When my first child was born, I turned to friends I saw as parenting gurus. I would sit at their table taking mental notes on their interactions with their children. They parented with purpose and intentionality, whether helping their children articulate their emotions, practice kindness and Jewish rituals or develop an awareness of social, racial and class inequities. But at one meal, while I held my sleeping baby and their kids played and read on the floor, my friend Maya shared a concern of hers. “My biggest parenting anxiety is about holding my kids back. You know, what if they have the potential to be professional bobsledders, but I never gave them the chance to try it? I might be shutting them out of their ultimate purpose.”
Of course, the example Maya picked was meant to be ridiculous. But Maya’s concern reflected one of the most widespread philosophies of parenting today, what sociologist Annette Lareau calls “concerted cultivation.” This is the idea that parents, especially those parents with the affordances of money, resources and time, see parenting as a set of intentional choices designed to help their children succeed and find meaning in life. These choices include what kinds of extracurricular activities their children will do, what kinds of experiences they will have and, perhaps most importantly, how they will be educated.
Based on the evidence of extensive observations and interviews, Lareau argues that concerted cultivation works. On average, children turn out more or less the way their parents hope they will. Given the resources to do so, parents can effectively shape their children into the people they want them to become—beekeepers, blacksmiths or even bobsledders. This education starts long before they ever enter a classroom and extends far beyond the school day.
Which brings me to Jewish education. Choosing to send your children to a Jewish day school is one of the most important choices a parent makes for their children. Every parenting choice is a choice not to do something else. In their famous study of parent decision-making around Jewish day school, Cohen and Kelner (2007) find two main reasons parents choose not to send their children: money and the fear of what they call “ghettoization.” I want to address these two concerns and then explain why I chose day school for my own children.
Cohen and Kelner found that despite the perception that the cost of Jewish education is prohibitive, most parents actually make a value calculation. This distinction, while subtle, is important. In other words, parents are making a choice to spend dollars that could be spent on Jewish education on something else.
The second reason parents don’t send their children to day school is the fear of “ghettoization,” that is, a fear that day school represents a kind of bubble and their children will miss out on the diversity that makes for a well-rounded and socially-aware adult.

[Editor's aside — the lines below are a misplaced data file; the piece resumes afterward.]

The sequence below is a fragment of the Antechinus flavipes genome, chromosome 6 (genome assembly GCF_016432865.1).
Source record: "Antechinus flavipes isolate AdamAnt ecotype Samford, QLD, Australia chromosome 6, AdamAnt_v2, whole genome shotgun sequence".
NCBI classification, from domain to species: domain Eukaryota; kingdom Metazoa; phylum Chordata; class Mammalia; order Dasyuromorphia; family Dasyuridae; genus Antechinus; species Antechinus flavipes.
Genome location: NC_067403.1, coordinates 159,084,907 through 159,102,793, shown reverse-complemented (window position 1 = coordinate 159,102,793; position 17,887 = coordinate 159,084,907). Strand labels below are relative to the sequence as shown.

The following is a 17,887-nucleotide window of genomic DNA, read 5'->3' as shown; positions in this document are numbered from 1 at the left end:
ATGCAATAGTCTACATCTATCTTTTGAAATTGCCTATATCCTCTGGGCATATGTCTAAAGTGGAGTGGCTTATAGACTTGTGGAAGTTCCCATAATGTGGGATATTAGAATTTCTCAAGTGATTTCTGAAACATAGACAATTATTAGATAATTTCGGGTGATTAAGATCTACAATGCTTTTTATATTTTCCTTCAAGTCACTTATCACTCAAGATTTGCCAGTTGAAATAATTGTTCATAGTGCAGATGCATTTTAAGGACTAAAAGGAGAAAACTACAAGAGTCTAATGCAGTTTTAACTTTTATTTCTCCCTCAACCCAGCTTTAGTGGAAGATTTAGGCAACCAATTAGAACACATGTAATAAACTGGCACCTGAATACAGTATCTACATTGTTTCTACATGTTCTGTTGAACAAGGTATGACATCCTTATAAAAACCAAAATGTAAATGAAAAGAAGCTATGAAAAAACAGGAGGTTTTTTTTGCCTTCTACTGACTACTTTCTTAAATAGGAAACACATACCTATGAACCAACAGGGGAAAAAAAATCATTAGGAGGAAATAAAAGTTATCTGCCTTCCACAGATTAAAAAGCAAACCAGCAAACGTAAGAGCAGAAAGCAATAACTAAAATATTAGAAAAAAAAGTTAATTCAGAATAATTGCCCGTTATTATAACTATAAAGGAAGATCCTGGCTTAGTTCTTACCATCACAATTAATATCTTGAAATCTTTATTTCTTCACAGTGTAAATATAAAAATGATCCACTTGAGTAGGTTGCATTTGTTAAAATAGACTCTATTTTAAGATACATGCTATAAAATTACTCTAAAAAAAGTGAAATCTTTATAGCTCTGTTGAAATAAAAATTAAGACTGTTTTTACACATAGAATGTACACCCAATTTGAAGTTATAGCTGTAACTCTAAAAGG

Perhaps counterintuitively, I send my own children to Jewish day school precisely because I feel that day schools may better equip my children to function in a diverse, multifaceted society. I want them to be grounded and immersed in a particular world of culture, language and texts that is their own, and which I believe provides them with an incredible set of tools for thinking, living and navigating across the various kinds of differences they will encounter in the world. I am not convinced they will learn these skills in the same way at the same depth in any other kind of school. Of course, not every day school does this, but I believe this represents the ideal.
For me, the paradigmatic example of how day schools can teach kids to encounter differences lies in how biblical texts are read and taught. When Jews study Torah, the text rarely appears alone; it is accompanied by many commentaries. In the example below, the biblical verse is followed by nine different commentaries composed across Jewish history from the second century to the 19th century. These commentaries represent a conversation—often a fierce debate—that has taken place over thousands of years.
The traditional layout of the Hebrew Bible constantly reinforces the value of multiple interpretations, and that Jewish learning approaches a text as fundamentally ambiguous and able to accommodate more than one “right” answer. This task of learning how to hold multiple interpretations is at the heart of Jewish learning and is the skill I value most in Jewish education. This skill, to listen carefully to what others say, ground your own beliefs in close reading and evidence and to remember that there are limitations to any position or worldview transfers “off” the page. It is a skill that comes into play when reading people, situations and contexts. When my kids spend half their day engaged in Jewish learning, they are not only learning their own history and culture but they are learning a way of thinking and reading that is a deep training in empathy and perspective-taking. This is why I choose to send my kids to Jewish day school.
In a recent interview for JewishBoston, my colleague, Dr. Jonathan Krasner, the Jack, Joseph and Morton Mandel Associate Professor of Jewish Education Research at Brandeis University, offered some historical perspective to the Jewish day school movement to JewishBoston readers. Dr. Krasner concluded with the following important insight: “Equally important for the long-term sustainability of the non-Orthodox day school sector will be its ability to embrace and celebrate an increasingly diverse Jewish population and speak the language of millennial parents who value diversity and tend to be socially conscious.” When taught well, Jewish text learning can be the cognitive training that accomplishes this, teaching students to instinctually embrace and celebrate diversity—of interpretation, thought and life.
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